It was: at the point where I took my seat, the other client, her hair in foils, was sitting in the chair next to mine (the salon is tiny). She looked about 24, had her laptop open, and was video-chatting with complete unselfconsciousness about her progress at her company, mentioning the projects she’d been involved in, getting in a dig at a co-worker. She finished up with a sort of up-voiced interrogatory: she’d been at the company for over six months, wasn’t it time to take the next step?

The woman she was addressing very kindly but firmly pointed out that six months is not a very long time; that a promotion was not guaranteed after six months, that while some of the progress she spoke of had been noted by her colleagues and supervisor, she had some other areas that needed work, that…. well, the promotion wasn’t coming just yet. It was hard for her to hear. It was awkward for us to hear.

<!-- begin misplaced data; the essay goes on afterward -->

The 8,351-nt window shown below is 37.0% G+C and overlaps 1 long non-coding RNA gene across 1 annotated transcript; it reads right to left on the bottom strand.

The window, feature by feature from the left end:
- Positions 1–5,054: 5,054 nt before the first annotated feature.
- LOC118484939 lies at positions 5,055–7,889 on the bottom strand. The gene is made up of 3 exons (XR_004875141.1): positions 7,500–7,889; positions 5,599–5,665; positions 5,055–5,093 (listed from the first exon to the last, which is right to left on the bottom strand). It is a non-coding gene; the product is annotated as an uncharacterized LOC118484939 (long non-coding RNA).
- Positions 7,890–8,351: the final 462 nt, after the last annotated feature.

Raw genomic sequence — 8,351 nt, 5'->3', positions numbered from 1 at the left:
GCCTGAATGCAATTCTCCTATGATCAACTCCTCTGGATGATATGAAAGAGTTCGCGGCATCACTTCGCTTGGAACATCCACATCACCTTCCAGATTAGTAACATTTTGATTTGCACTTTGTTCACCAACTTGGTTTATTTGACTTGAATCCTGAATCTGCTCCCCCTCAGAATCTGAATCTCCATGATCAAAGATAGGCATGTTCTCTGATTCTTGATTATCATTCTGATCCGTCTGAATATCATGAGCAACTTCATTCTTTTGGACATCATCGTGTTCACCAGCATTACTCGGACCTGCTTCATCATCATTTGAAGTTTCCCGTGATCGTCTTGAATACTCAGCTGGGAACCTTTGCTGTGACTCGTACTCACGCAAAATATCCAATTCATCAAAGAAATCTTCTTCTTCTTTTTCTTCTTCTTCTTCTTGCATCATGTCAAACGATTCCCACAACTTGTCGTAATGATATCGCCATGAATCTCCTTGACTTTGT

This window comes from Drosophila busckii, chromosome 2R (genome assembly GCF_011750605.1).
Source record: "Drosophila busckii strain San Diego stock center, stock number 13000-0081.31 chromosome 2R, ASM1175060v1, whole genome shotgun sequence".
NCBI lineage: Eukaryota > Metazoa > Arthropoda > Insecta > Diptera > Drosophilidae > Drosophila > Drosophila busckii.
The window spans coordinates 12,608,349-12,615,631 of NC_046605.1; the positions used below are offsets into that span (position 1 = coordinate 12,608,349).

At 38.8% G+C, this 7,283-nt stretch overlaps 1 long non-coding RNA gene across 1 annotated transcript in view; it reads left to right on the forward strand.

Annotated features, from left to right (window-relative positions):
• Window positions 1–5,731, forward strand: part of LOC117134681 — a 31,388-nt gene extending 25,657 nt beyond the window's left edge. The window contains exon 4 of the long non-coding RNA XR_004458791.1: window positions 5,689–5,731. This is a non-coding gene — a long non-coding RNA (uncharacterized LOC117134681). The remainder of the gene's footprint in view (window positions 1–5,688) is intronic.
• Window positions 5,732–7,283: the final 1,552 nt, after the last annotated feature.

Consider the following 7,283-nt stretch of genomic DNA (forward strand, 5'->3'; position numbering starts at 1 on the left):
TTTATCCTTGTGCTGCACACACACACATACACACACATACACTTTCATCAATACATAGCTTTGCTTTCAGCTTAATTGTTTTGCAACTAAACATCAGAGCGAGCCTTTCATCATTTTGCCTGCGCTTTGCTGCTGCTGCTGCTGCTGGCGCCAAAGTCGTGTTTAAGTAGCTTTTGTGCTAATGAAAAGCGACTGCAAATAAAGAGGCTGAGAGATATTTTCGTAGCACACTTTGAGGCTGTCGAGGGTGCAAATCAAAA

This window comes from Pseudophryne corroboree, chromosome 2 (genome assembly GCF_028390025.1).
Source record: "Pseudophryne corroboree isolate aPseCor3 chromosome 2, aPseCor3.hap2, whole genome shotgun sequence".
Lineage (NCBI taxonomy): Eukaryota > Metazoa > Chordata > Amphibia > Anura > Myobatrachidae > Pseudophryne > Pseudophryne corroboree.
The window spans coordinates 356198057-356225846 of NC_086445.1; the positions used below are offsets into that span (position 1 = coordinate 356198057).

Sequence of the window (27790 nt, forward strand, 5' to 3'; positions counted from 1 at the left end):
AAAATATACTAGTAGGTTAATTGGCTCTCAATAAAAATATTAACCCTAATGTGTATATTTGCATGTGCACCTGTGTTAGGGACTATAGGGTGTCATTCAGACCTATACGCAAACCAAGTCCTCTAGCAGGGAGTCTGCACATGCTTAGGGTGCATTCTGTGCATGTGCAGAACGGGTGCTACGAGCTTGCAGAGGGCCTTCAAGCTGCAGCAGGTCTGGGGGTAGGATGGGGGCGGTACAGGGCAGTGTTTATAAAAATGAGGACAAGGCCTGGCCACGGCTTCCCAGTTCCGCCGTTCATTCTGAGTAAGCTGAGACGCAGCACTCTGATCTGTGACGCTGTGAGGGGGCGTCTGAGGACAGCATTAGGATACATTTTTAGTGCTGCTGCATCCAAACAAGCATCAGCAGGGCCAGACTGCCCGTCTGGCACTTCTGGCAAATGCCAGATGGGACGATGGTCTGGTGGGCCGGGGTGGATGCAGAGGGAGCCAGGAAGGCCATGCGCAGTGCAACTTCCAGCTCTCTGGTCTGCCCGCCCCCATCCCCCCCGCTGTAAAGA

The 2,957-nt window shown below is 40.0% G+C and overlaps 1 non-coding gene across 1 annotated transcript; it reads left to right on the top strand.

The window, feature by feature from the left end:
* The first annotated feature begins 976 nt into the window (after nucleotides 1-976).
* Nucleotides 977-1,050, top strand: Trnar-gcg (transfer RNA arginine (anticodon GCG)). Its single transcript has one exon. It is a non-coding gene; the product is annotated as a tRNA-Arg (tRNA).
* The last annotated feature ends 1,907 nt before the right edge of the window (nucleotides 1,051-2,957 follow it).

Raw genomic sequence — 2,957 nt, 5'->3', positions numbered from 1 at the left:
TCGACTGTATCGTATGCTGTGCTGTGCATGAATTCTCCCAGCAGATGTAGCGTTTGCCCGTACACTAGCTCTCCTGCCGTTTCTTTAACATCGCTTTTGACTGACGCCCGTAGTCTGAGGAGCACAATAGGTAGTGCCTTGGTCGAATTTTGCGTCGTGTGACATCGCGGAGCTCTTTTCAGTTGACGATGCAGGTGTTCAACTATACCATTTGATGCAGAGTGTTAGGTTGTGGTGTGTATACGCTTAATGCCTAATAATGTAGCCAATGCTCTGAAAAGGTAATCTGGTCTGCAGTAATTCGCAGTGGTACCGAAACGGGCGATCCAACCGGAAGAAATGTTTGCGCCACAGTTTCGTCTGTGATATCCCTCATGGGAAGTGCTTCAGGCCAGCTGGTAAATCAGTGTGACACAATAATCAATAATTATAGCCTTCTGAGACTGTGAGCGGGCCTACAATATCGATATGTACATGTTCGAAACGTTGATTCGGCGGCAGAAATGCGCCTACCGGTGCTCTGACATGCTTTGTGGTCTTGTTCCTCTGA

The change that came over the young woman was subtle; she had had no problem carrying on what, at work, would have been a confidential conversation held behind closed door, in front of three strangers, until it went in a direction she had not anticipated. The meeting ended and she closed her laptop; the foils were removed and her hair dried and styled, and she left to catch a flight. Apparently she never came back to the salon.